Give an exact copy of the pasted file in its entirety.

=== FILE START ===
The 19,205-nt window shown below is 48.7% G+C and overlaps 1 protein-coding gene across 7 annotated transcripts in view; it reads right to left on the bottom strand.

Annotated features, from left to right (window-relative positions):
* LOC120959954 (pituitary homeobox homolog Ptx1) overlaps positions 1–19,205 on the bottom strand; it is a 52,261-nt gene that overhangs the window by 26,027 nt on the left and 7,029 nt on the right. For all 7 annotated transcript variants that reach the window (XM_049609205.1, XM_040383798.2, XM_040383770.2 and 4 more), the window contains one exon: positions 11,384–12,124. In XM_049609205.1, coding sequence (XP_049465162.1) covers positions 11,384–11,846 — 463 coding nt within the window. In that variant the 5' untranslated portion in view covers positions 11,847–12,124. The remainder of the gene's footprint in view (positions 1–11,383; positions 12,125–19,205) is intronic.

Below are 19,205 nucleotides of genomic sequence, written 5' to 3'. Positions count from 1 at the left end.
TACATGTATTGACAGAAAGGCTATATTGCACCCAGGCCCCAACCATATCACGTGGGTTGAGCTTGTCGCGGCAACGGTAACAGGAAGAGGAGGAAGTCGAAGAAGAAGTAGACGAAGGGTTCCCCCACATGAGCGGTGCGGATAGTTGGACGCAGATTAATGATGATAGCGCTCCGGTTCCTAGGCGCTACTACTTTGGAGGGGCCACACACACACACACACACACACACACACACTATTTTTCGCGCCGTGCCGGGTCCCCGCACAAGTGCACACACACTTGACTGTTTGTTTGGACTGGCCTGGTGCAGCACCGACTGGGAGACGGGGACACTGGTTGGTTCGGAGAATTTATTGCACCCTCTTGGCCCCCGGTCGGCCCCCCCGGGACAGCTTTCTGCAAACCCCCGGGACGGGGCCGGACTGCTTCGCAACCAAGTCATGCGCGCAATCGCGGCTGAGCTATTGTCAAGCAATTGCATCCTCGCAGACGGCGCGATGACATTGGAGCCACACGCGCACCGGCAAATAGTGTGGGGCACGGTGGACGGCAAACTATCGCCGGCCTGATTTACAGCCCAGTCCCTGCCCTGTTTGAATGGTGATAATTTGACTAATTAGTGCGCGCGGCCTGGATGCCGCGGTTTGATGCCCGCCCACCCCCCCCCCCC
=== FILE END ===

The 19,205-nt window shown below is 48.7% G+C and overlaps 1 protein-coding gene across 7 annotated transcripts in view; it reads right to left on the bottom strand.

Annotated features, from left to right (window-relative positions):
* LOC120959954 (pituitary homeobox homolog Ptx1) overlaps positions 1–19,205 on the bottom strand; it is a 52,261-nt gene that overhangs the window by 26,027 nt on the left and 7,029 nt on the right. For all 7 annotated transcript variants that reach the window (XM_049609205.1, XM_040383798.2, XM_040383770.2 and 4 more), the window contains one exon: positions 11,384–12,124. In XM_049609205.1, coding sequence (XP_049465162.1) covers positions 11,384–11,846 — 463 coding nt within the window. In that variant the 5' untranslated portion in view covers positions 11,847–12,124. The remainder of the gene's footprint in view (positions 1–11,383; positions 12,125–19,205) is intronic.

Below are 19,205 nucleotides of genomic sequence, written 5' to 3'. Positions count from 1 at the left end.
TACATGTATTGACAGAAAGGCTATATTGCACCCAGGCCCCAACCATATCACGTGGGTTGAGCTTGTCGCGGCAACGGTAACAGGAAGAGGAGGAAGTCGAAGAAGAAGTAGACGAAGGGTTCCCCCACATGAGCGGTGCGGATAGTTGGACGCAGATTAATGATGATAGCGCTCCGGTTCCTAGGCGCTACTACTTTGGAGGGGCCACACACACACACACACACACACACACACACTATTTTTCGCGCCGTGCCGGGTCCCCGCACAAGTGCACACACACTTGACTGTTTGTTTGGACTGGCCTGGTGCAGCACCGACTGGGAGACGGGGACACTGGTTGGTTCGGAGAATTTATTGCACCCTCTTGGCCCCCGGTCGGCCCCCCCGGGACAGCTTTCTGCAAACCCCCGGGACGGGGCCGGACTGCTTCGCAACCAAGTCATGCGCGCAATCGCGGCTGAGCTATTGTCAAGCAATTGCATCCTCGCAGACGGCGCGATGACATTGGAGCCACACGCGCACCGGCAAATAGTGTGGGGCACGGTGGACGGCAAACTATCGCCGGCCTGATTTACAGCCCAGTCCCTGCCCTGTTTGAATGGTGATAATTTGACTAATTAGTGCGCGCGGCCTGGATGCCGCGGTTTGATGCCCGCCCACCCCCCCCCCCC